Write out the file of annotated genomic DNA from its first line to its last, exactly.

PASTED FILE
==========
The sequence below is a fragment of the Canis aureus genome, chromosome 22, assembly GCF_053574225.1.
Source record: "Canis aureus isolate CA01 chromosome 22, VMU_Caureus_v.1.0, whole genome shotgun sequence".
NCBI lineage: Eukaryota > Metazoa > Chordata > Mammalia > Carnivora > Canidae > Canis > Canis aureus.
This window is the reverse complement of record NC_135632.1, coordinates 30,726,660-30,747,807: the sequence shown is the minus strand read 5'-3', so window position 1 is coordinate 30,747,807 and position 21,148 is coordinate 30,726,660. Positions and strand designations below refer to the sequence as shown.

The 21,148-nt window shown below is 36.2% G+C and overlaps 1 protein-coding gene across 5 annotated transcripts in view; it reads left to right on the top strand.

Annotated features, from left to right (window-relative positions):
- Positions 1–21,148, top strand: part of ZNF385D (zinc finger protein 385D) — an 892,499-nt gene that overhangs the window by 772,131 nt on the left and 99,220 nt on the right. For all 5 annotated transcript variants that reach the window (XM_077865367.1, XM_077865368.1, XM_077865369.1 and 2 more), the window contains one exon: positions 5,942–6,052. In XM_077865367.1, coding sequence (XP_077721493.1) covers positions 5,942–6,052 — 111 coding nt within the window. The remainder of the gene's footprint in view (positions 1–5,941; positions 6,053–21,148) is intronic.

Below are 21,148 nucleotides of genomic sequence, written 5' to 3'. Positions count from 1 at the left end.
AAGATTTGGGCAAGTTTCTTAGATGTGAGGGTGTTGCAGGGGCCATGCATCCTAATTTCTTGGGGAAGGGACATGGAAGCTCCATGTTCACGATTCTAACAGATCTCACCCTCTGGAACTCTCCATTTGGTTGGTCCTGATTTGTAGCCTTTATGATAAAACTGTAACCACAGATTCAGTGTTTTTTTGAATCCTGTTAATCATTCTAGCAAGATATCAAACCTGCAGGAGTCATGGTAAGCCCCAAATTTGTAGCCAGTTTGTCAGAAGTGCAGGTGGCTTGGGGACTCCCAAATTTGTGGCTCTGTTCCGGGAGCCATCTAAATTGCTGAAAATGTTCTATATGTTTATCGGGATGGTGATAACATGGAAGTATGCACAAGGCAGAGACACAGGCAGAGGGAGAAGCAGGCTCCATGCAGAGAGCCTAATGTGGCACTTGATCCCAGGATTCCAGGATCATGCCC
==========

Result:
The sequence below is a fragment of the Canis aureus genome, chromosome 22, assembly GCF_053574225.1.
Source record: "Canis aureus isolate CA01 chromosome 22, VMU_Caureus_v.1.0, whole genome shotgun sequence".
NCBI lineage: Eukaryota > Metazoa > Chordata > Mammalia > Carnivora > Canidae > Canis > Canis aureus.
This window is the reverse complement of record NC_135632.1, coordinates 30,726,660-30,747,807: the sequence shown is the minus strand read 5'-3', so window position 1 is coordinate 30,747,807 and position 21,148 is coordinate 30,726,660. Positions and strand designations below refer to the sequence as shown.

The 21,148-nt window shown below is 36.2% G+C and overlaps 1 protein-coding gene across 5 annotated transcripts in view; it reads left to right on the top strand.

Annotated features, from left to right (window-relative positions):
- Positions 1–21,148, top strand: part of ZNF385D (zinc finger protein 385D) — an 892,499-nt gene that overhangs the window by 772,131 nt on the left and 99,220 nt on the right. For all 5 annotated transcript variants that reach the window (XM_077865367.1, XM_077865368.1, XM_077865369.1 and 2 more), the window contains one exon: positions 5,942–6,052. In XM_077865367.1, coding sequence (XP_077721493.1) covers positions 5,942–6,052 — 111 coding nt within the window. The remainder of the gene's footprint in view (positions 1–5,941; positions 6,053–21,148) is intronic.

Below are 21,148 nucleotides of genomic sequence, written 5' to 3'. Positions count from 1 at the left end.
AAGATTTGGGCAAGTTTCTTAGATGTGAGGGTGTTGCAGGGGCCATGCATCCTAATTTCTTGGGGAAGGGACATGGAAGCTCCATGTTCACGATTCTAACAGATCTCACCCTCTGGAACTCTCCATTTGGTTGGTCCTGATTTGTAGCCTTTATGATAAAACTGTAACCACAGATTCAGTGTTTTTTTGAATCCTGTTAATCATTCTAGCAAGATATCAAACCTGCAGGAGTCATGGTAAGCCCCAAATTTGTAGCCAGTTTGTCAGAAGTGCAGGTGGCTTGGGGACTCCCAAATTTGTGGCTCTGTTCCGGGAGCCATCTAAATTGCTGAAAATGTTCTATATGTTTATCGGGATGGTGATAACATGGAAGTATGCACAAGGCAGAGACACAGGCAGAGGGAGAAGCAGGCTCCATGCAGAGAGCCTAATGTGGCACTTGATCCCAGGATTCCAGGATCATGCCC